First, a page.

Window of opportunity for stroke treatment widens

Use of clot-busting drugs as long as 4 ½ hours after an event pays dividends later

Normal 0 false false false MicrosoftInternetExplorer4 Emergency room physicians can deliver clot-busting treatments to a wider range of stroke patients than previously thought, European researchers report in the Sept. 25 New England Journal of Medicine.

The finding could change the way stroke is treated and increase ER doctors’ ability to prevent some cases of disability caused by strokes, scientists say.

Most strokes result when a blood clot lodges in the brain, blocking blood flow to other parts of the organ. A powerful drug called tPA, or tissue plasminogen activator, can dissolve these clots. But medical dogma holds that it must be given within three hours of a stroke’s onset. Beyond that, the thinking goes, the bulk of the brain damage is done and adding the risk of internal bleeding that accompanies clot-busters seems unwise. The new study extends that window of effective tPA treatment by 90 minutes, to 4 ½ hours.

This precious extra time to dissolve a clot and restore blood flow to a starving portion of brain could benefit tens of thousands of stroke patients in the United States each year, says study coauthor Werner Hacke, a neurologist at the University of Heidelberg in Germany.

“I think this is big news because suddenly they have substantially extended the number of patients who get intravenous tPA,” says Scott Kasner, a neurologist at the University of Pennsylvania in Philadelphia.

However, many emergency room physicians are hesitant to give stroke patients clot-busting drugs at all. A landmark 1995 study found that giving the drugs within three hours of stroke onset provided benefits that outweighed the bleeding risk in most patients. But only about 4 percent of stroke patients who arrive at U.S. hospitals get tPA, says neurologist Patrick Lyden of the VeteransAffairsSan DiegoMedicalCenter and University of California, San Diego, who coauthored the 1995 report. Most stroke patients don’t receive tPA because the time of onset might be hazy, or doctors may be hesitant to risk incurring bleeding or are untrained in delivering tPA. The new data should clarify the time frame and allay some doubts about the treatment’s effectiveness, he says.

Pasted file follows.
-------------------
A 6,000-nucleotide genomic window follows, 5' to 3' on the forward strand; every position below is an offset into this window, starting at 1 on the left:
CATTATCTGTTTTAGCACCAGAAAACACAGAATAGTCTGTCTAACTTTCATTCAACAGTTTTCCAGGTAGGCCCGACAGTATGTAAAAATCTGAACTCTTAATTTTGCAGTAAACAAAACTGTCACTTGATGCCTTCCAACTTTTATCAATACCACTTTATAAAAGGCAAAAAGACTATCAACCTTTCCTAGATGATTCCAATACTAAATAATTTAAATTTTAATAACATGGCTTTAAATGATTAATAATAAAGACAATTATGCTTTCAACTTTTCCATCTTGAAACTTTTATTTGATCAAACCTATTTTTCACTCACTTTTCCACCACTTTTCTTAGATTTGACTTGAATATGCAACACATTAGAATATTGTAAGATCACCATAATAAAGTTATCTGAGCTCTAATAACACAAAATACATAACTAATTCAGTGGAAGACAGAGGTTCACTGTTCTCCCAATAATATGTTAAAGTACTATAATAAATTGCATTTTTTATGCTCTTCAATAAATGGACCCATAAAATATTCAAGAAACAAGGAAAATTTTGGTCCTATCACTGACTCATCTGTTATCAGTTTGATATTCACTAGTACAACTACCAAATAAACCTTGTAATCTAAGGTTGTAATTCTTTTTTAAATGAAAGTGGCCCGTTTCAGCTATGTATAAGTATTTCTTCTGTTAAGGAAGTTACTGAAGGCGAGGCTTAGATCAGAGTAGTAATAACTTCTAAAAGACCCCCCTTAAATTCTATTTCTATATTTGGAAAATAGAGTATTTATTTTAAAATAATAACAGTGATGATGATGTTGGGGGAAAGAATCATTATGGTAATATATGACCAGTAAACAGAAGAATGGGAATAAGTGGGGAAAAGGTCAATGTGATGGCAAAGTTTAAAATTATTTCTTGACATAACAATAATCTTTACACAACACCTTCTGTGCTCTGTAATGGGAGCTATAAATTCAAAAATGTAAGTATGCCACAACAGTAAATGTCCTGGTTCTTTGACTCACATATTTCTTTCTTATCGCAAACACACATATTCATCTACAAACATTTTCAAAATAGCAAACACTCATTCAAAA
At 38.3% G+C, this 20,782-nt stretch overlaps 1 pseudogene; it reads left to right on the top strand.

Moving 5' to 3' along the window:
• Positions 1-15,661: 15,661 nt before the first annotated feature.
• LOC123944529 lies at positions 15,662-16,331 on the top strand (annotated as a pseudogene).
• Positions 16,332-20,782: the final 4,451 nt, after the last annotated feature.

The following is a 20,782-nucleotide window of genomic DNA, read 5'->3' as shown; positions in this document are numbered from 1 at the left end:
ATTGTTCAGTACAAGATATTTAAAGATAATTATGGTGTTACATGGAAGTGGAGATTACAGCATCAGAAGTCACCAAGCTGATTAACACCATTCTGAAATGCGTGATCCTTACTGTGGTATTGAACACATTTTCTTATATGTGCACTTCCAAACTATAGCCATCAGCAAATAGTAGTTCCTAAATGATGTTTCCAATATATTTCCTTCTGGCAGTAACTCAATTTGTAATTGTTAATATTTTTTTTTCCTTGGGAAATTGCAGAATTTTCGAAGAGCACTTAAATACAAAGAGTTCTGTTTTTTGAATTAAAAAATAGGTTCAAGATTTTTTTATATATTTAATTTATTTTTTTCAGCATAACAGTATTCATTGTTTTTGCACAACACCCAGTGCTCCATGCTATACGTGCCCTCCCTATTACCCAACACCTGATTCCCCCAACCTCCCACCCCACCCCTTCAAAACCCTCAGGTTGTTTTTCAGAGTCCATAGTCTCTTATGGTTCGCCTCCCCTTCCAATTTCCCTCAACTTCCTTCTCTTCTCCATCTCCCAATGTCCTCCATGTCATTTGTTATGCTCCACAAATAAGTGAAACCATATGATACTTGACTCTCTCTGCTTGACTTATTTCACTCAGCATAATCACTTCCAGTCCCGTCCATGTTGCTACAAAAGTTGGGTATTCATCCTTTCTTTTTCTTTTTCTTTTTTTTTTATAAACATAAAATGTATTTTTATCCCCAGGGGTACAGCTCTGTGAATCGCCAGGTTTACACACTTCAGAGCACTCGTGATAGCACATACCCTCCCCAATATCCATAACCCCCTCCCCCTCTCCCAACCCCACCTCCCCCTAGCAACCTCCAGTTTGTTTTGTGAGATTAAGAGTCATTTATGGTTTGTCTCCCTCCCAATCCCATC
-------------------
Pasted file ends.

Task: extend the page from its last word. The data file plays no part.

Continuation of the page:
In the new study, Hacke and his colleagues identified patients who arrived at hospitals with a stroke that had begun more than three hours but less than 4 ½ hours earlier. The researchers used CT scans of the brain to rule out people with brain bleeding. The doctors also excluded those with severe strokes as indicated by the scans.

That left 730 patients, half of whom were then randomly assigned to get infusions of the tPA drug called alteplase. The others received a placebo.

After three months, roughly 52 percent of study patients treated with tPA within the extra 90 minute time window had normal daily function and were living independently, compared with 45 percent of those getting a placebo infusion. The death rate over three months was about 8 percent in both groups.

Doctors detected brain bleeding among treated patients about as often as seen in previous studies in which tPA was limited to a three hour window.

Time matters in stroke treatment, and delay is dangerous. As minutes or hours pass with a clot lodged in place, more brain tissue is starved of blood and damaged. Thus, busting a clot later into the stroke might rescue less tissue. “The [beneficial] effect of tPA decreases over time,” Hacke says.

Even so, treated patients in this study — who received tPA an average of four hours after the onset of stroke — still showed clear benefits over the placebo group.

“I think this will eventually be incorporated into clinical practice, slowly at first, and then become the standard of care,” Kasner says.

Stroke disables more adults than any other condition, yet every stroke is different. People who have a severe stroke are often rushed to a hospital with obvious problems, Hacke says. But those with milder strokes sometimes show up longer after a stroke’s onset, in part because they aren’t sure whether their symptoms are serious enough for a hospital visit, he says. These are the kinds of people most likely to benefit from the new study’s findings on delayed tPA treatment, he says.

Meanwhile, Lyden says, more hospitals need to grasp the value of tPA and have doctors on site or on call who can deliver it. “Every hospital needs to have a stroke plan,” he says. “Either have a way to give tPA, or set up a way to tell the EMS people to divert [an ambulance] to a place that can do it.”

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